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Ruoff v. Blasi

Decided: August 8, 1936.

F. RUOFF, PROSECUTOR,
v.
STANLEY BLASI, RESPONDENT



On certiorari.

For the prosecutor, Edwin Joseph O'Brien (Merritt Lane, of counsel).

For the respondent, Bozza & Bozza.

Before Brogan, Chief Justice, and Justices Case and Perskie.

Perskie

The opinion of the court was delivered by

PERSKIE, J. This is a workman's compensation case.

Petitioner (respondent) filed his petition with the bureau on December 10th, 1931, alleging the death of his son as a result of an accident occurring July 24th, 1931. It appears that the body of the employe became wedged between an elevator and an elevator wall when he was carrying materials from one part of the factory wherein he was working to another. The petition alleged that the employe's entire family including parents and five infant brothers and sisters were dependents. The wages were stated at $12 per week. The employer filed an answer claiming no dependency and that the weekly wage was $10. On March 1st, 1932, the parties, represented by counsel, appeared before the deputy commissioner. The following is a copy of the transcript of the testimony as to just what did in fact take place at the hearing:

"Mr. Baker -- This settlement, your honor, is on the basis of a lump sum of $750, counsel fee $200, $75 of which will be payable by the respondent. We want to amend our answer in this case by consent of the attorney for the petitioner and by the permission of the court. The respondent moves to amend their answer denying that the death of Toni Blasi was caused by an accident arising out of and in the course of his employment. Therefore, a compromise settlement has been entered into. The deceased is Toni Blasi and the father is Stanley Blasi, who signed the petition, and under the terms of the settlement the respondent will pay the petitioner, Stanley Blasi, a lump sum of $750, and the counsel fee is to be $200, $75 of which will be payable by the respondent. This is to be a complete and final closeout for once and all time. The above settlement is in addition to the $150 that has been paid for the funeral expenses of the deceased."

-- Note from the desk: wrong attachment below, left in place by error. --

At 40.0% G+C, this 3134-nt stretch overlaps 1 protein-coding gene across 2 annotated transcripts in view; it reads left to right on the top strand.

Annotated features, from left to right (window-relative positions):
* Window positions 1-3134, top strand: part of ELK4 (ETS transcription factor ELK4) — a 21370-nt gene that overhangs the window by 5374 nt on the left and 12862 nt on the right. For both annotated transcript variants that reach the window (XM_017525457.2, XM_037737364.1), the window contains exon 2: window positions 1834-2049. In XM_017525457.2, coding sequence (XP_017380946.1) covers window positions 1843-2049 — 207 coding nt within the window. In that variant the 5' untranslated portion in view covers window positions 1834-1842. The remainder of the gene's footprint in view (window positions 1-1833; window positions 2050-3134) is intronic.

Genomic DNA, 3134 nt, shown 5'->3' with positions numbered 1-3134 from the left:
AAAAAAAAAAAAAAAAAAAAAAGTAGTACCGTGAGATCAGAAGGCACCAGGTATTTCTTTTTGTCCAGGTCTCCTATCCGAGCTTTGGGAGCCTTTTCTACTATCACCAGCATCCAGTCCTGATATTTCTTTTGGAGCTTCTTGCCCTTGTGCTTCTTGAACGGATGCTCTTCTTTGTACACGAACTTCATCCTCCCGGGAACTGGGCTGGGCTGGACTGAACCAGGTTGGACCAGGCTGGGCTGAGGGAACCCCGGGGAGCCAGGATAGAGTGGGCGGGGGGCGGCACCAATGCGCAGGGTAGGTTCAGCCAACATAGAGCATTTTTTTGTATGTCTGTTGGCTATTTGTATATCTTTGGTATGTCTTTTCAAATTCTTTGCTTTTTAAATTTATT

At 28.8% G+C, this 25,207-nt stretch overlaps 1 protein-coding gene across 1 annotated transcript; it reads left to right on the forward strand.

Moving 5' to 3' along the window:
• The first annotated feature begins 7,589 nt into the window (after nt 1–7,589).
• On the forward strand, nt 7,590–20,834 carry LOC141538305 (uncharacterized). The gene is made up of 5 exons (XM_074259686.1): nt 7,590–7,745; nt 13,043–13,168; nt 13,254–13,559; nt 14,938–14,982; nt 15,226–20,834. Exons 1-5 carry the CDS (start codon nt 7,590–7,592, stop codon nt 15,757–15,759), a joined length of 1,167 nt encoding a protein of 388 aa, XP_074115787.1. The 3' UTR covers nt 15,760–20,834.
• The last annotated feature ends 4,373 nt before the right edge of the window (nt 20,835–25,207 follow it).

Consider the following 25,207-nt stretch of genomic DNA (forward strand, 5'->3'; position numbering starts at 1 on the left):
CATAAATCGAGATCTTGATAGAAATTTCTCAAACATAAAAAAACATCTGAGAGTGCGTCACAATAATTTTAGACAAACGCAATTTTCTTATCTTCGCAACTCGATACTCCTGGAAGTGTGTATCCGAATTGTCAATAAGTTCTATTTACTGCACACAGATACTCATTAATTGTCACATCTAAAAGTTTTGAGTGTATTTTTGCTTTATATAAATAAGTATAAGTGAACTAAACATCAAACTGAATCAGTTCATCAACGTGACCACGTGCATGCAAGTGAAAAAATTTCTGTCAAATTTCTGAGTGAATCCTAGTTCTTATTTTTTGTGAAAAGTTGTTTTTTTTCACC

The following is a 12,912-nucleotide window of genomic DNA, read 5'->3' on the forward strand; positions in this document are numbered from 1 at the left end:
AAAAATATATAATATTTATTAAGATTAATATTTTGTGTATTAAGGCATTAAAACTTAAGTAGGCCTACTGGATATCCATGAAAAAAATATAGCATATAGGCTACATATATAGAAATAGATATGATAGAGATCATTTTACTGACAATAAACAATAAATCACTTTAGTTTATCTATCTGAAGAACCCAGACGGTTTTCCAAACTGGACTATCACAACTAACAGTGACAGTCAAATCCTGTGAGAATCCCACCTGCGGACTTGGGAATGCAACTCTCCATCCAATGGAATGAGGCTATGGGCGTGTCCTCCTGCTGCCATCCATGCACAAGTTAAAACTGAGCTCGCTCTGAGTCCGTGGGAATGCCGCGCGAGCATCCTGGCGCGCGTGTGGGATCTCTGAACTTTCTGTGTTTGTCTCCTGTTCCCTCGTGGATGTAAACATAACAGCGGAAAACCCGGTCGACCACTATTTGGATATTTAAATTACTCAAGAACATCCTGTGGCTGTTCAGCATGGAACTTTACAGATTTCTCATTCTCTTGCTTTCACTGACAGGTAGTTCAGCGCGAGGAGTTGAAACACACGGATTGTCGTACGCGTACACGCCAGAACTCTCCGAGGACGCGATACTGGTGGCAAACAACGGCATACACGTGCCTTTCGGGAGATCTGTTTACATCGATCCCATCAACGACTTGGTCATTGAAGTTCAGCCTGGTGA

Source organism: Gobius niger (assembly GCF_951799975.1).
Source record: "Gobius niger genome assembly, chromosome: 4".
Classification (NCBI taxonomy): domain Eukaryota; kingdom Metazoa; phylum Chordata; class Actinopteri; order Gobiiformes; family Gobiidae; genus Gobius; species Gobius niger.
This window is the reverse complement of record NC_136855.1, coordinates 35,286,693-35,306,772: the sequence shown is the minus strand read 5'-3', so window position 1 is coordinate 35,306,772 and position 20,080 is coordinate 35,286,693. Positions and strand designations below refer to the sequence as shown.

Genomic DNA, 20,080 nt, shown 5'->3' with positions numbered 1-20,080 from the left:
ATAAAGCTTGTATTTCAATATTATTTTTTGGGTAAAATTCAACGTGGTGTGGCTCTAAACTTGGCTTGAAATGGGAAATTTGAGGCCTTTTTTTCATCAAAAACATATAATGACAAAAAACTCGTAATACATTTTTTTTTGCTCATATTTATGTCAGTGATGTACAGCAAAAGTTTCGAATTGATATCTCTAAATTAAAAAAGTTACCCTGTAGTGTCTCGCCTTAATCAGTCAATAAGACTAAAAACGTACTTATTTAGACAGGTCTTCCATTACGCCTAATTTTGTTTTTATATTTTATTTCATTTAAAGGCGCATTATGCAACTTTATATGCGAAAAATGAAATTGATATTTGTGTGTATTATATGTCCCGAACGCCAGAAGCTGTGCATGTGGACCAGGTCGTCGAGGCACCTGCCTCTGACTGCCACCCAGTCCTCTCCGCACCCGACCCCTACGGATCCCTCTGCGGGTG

Stanley Blasi, the petitioner, a witness called on his own behalf, being first duly sworn, testified as follows (the testimony of this witness was given through the interpreter, Manotti R. Langione):

By Mr. Goas -- " Q. Mr. Blasi, you understand by the settlement that has just been made between the parties, you are to get $750 in cash, out of which you have to pay $125 towards your attorney fee? A. Yes. Q. The respondent will pay $75 towards the attorney fee. A. Yes. Q. Do you understand that? A. Yes. Q. Is it satisfactory? A. Yes."

By the Court -- " Q. This is a final settlement of your case. Do you understand that? A. Yes. The Court -- Settlement approved."

Accordingly a determination and rule for judgment was entered (March 8th, 1932) on the approved settlement. It is interesting to observe that on the mere statement of employer's counsel, and the testimony as aforesaid, the deputy commissioner says in his determination and rule for judgment: "* * * It was found that the respondent, in the first place, by an amendment to the answer, denied that the injury arose by accident arising out of and in the course of the employment on the ground that the deceased was doing something that he was not supposed to do at the time and it was further found that the respondent denied that there was ...


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